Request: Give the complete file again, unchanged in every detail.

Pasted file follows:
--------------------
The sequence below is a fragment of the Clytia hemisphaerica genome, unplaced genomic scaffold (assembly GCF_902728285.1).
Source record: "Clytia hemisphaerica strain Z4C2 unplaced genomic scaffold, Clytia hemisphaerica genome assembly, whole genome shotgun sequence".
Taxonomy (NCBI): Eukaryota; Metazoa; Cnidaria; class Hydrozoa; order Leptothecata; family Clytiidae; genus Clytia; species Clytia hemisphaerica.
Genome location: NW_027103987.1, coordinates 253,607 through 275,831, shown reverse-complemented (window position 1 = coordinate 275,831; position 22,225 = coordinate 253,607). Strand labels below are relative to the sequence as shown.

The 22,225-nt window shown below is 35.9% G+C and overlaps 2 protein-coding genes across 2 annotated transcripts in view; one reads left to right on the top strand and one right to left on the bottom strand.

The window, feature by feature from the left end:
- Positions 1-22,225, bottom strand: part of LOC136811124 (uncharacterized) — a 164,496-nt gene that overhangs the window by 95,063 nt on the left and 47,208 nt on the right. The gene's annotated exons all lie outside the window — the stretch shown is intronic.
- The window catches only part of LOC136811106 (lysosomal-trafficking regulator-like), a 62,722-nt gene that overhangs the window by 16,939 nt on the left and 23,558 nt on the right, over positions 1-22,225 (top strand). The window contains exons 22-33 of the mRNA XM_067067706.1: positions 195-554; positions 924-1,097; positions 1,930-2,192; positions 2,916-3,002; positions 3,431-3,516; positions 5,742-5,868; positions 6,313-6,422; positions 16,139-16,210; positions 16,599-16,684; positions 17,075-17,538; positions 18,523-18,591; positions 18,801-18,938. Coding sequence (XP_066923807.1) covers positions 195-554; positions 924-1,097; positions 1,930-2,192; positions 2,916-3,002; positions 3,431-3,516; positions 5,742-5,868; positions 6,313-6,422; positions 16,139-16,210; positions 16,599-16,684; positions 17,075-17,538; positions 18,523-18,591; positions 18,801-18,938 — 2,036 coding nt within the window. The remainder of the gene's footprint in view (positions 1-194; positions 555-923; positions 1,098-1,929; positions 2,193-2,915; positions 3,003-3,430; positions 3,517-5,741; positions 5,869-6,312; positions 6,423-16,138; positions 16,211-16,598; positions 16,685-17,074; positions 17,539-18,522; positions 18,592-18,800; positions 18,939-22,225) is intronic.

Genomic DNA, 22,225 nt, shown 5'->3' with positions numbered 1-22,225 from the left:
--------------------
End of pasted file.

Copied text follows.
The sequence below is a fragment of the Clytia hemisphaerica genome, unplaced genomic scaffold (assembly GCF_902728285.1).
Source record: "Clytia hemisphaerica strain Z4C2 unplaced genomic scaffold, Clytia hemisphaerica genome assembly, whole genome shotgun sequence".
Taxonomy (NCBI): Eukaryota; Metazoa; Cnidaria; class Hydrozoa; order Leptothecata; family Clytiidae; genus Clytia; species Clytia hemisphaerica.
Genome location: NW_027103987.1, coordinates 253,607 through 275,831, shown reverse-complemented (window position 1 = coordinate 275,831; position 22,225 = coordinate 253,607). Strand labels below are relative to the sequence as shown.

The 22,225-nt window shown below is 35.9% G+C and overlaps 2 protein-coding genes across 2 annotated transcripts in view; one reads left to right on the top strand and one right to left on the bottom strand.

The window, feature by feature from the left end:
- Positions 1-22,225, bottom strand: part of LOC136811124 (uncharacterized) — a 164,496-nt gene that overhangs the window by 95,063 nt on the left and 47,208 nt on the right. The gene's annotated exons all lie outside the window — the stretch shown is intronic.
- The window catches only part of LOC136811106 (lysosomal-trafficking regulator-like), a 62,722-nt gene that overhangs the window by 16,939 nt on the left and 23,558 nt on the right, over positions 1-22,225 (top strand). The window contains exons 22-33 of the mRNA XM_067067706.1: positions 195-554; positions 924-1,097; positions 1,930-2,192; positions 2,916-3,002; positions 3,431-3,516; positions 5,742-5,868; positions 6,313-6,422; positions 16,139-16,210; positions 16,599-16,684; positions 17,075-17,538; positions 18,523-18,591; positions 18,801-18,938. Coding sequence (XP_066923807.1) covers positions 195-554; positions 924-1,097; positions 1,930-2,192; positions 2,916-3,002; positions 3,431-3,516; positions 5,742-5,868; positions 6,313-6,422; positions 16,139-16,210; positions 16,599-16,684; positions 17,075-17,538; positions 18,523-18,591; positions 18,801-18,938 — 2,036 coding nt within the window. The remainder of the gene's footprint in view (positions 1-194; positions 555-923; positions 1,098-1,929; positions 2,193-2,915; positions 3,003-3,430; positions 3,517-5,741; positions 5,869-6,312; positions 6,423-16,138; positions 16,211-16,598; positions 16,685-17,074; positions 17,539-18,522; positions 18,592-18,800; positions 18,939-22,225) is intronic.

Genomic DNA, 22,225 nt, shown 5'->3' with positions numbered 1-22,225 from the left: